The Chaos Kind
October 11, 2021

Book Review

The Chaos Kind

reviewed by Lou Jacobs


Anticipation of Barry Eisler’s next novel is always a guilty pleasure. It’s exceedingly difficult not to devour it rather than savor the experience.

Eisler has managed to bring together his “beloved” band of killers and operatives for one righteous mission to assault the forces that would allow and protect the heinous monsters behind child trafficking. In a cinematic narrative akin to The Magnificent Seven (or its antecedent, The Seven Samurai) he craftily assembles his band of seven beloved assassins.

Andrew Schrader, one of the world’s most influential financiers, has for decades cultivated and collected the allegiance of powerful people, such as politicians, corporate titans and media barons. He has wined and dined them, and provided underage girls for their pleasure. Unbeknownst to these sleazy men of industry and politics was the presence of hidden cameras in all the bedrooms of his six homes. Captured on videos in high fidelity were the depravity of these duplicitous scum.

Schrader assembled these videos as a get-out-of-jail-free card. He was arrested by the FBI, because of an investigation spear-headed by Assistant US Attorney, Alondra Diaz. She intends to prosecute him for trafficking and racketeering. He had been under indictment for sex trafficking with underage girls in the past, but it was buried, and he was allowed to plead to a much lesser charge.

The most powerful men of the US National security state do not want him prosecuted. They have arranged for the imminent demise of Diaz by coercing Marvin Manus, an ex-military and CIA trained assassin asset. They will expose his inglorious past history to his newfound family unit, unless he complies. This despicable cabal is comprised of Pierce Devereaux, the Director of National Intelligence, along with Uriah Hobbs, the US Attorney General—both obviously afraid of the airing of these videos for personal reasons—and with aid in plotting and directing the necessary violence by CIA Director, Lisa Rispel. Rispel has not only set up the kill of Diaz by Manus, but also has arranged for his assassination afterward.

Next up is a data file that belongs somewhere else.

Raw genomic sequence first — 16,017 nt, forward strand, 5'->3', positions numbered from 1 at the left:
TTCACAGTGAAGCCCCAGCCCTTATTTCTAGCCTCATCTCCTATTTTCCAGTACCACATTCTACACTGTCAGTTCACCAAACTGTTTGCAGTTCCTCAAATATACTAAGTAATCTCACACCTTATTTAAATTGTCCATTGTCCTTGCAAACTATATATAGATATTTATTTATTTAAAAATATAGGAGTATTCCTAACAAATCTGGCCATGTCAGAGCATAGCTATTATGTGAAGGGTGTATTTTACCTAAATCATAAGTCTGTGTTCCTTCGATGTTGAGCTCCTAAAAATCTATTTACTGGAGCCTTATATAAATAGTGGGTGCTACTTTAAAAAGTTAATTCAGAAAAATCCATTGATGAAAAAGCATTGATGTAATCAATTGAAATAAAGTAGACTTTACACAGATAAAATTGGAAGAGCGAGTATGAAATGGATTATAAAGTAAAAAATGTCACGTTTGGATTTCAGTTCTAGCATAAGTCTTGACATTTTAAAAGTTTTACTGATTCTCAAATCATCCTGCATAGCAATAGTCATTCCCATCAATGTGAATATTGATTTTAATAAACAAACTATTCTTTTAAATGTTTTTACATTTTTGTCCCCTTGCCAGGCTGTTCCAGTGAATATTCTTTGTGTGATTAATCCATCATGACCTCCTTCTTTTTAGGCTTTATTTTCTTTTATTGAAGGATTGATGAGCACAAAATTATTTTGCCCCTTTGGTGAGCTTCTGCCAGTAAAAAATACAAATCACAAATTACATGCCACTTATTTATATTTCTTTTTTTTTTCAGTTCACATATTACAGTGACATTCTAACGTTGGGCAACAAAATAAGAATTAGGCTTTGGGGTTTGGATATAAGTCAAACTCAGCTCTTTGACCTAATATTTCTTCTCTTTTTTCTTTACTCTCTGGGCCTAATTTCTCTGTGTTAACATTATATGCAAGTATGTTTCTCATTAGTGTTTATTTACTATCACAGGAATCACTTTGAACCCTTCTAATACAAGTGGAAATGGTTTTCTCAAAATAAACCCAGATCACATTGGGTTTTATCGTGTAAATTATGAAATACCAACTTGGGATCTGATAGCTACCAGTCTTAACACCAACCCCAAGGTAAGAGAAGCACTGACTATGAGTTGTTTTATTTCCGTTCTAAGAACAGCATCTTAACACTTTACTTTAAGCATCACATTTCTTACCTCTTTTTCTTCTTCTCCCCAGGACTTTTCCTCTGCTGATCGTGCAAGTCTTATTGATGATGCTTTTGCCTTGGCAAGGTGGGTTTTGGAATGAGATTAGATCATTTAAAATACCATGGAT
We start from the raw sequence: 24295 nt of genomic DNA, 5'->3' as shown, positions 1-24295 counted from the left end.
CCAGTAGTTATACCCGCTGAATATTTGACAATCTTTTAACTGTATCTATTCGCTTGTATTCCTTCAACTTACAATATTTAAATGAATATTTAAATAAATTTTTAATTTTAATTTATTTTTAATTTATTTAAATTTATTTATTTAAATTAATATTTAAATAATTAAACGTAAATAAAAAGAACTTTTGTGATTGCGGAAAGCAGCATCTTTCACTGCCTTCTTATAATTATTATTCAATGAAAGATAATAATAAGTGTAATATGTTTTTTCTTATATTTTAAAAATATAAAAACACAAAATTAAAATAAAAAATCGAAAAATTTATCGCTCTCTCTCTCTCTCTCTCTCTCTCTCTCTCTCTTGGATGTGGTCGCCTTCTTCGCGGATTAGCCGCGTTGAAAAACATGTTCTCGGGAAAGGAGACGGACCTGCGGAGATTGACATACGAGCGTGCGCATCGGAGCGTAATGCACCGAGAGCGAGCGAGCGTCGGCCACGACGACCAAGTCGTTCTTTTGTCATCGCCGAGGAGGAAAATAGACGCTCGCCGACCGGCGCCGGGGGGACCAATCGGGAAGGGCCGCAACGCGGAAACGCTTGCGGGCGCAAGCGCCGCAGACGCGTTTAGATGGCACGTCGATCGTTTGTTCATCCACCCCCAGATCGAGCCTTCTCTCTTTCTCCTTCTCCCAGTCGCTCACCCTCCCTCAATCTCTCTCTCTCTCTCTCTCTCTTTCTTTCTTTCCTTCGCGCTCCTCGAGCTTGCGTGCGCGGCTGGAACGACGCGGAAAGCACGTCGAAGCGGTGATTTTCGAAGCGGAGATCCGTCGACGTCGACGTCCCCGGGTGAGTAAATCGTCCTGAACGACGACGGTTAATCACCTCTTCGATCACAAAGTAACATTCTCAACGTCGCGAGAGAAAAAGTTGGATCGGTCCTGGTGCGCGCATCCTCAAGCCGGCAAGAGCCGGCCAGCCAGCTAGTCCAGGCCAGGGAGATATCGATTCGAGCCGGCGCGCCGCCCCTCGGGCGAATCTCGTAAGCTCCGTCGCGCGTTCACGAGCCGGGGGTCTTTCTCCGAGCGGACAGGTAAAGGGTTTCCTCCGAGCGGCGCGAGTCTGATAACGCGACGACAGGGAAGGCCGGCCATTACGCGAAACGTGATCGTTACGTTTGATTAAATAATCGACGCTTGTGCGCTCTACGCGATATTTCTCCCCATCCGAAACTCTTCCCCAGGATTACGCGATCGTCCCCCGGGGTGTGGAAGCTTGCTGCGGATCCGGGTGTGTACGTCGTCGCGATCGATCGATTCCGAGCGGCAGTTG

The assemblage of the brotherhood initiates by CIA Director Tom Kanezaki, who enlists the aid of his previous associate, Dox, a former Marine sniper and black-ops veteran Daniel Larson, with the unique assignment of stopping the assassination of Diaz and keeping her alive. Sequentially added in unique fashion are the assemblage of the team. Not only is Manus enlisted, but then Livia Lone, a Seattle Police Department sex-crime detective, who herself was trafficked to America as a thirteen-year-old along with her younger sister, and lastly John Rain and his paramour, Delilah. John is a mixed-race assassin who specializes in kills by “natural cause” appearing deaths. Delilah is an ex-Mossad operative who specialized in honeytrap operations. They were living in apparent harmony and spending time between Kamakura and Paris. John was the go-to man for both the Japanese government and the CIA. Both were reportedly “retired.” The group was intent on thwarting the efforts of “the powerful” to obtain and destroy these videos, or to use them as blackmail. The group was more concerned with stopping the destruction of the lives of these underage girls if their image was splashed across the internet.

Eisler proves to be a masterful storyteller, as he spins a fascinating and relentless tale of escalating tension, building to an amazing denouement. The narrative moves at a frenetic pace forcing the reader to turn the pages at a breakneck speed. There is no time to catch your breath between the tactical planning and ensuing violence. This gem can be enjoyed as a standalone due to the seamlessly supplied backstory.

Thanks to NetGalley and Thomas & Mercer Publications for supplying an Uncorrected Proof of this high-octane non-stop thriller in exchange for an honest review.

The Chaos Kind available at:

More Action Thrillers


Action Thriller Features

Cars in Thrillers

Cars in Thrillers

The open road of the thriller, and the vehicles that take us down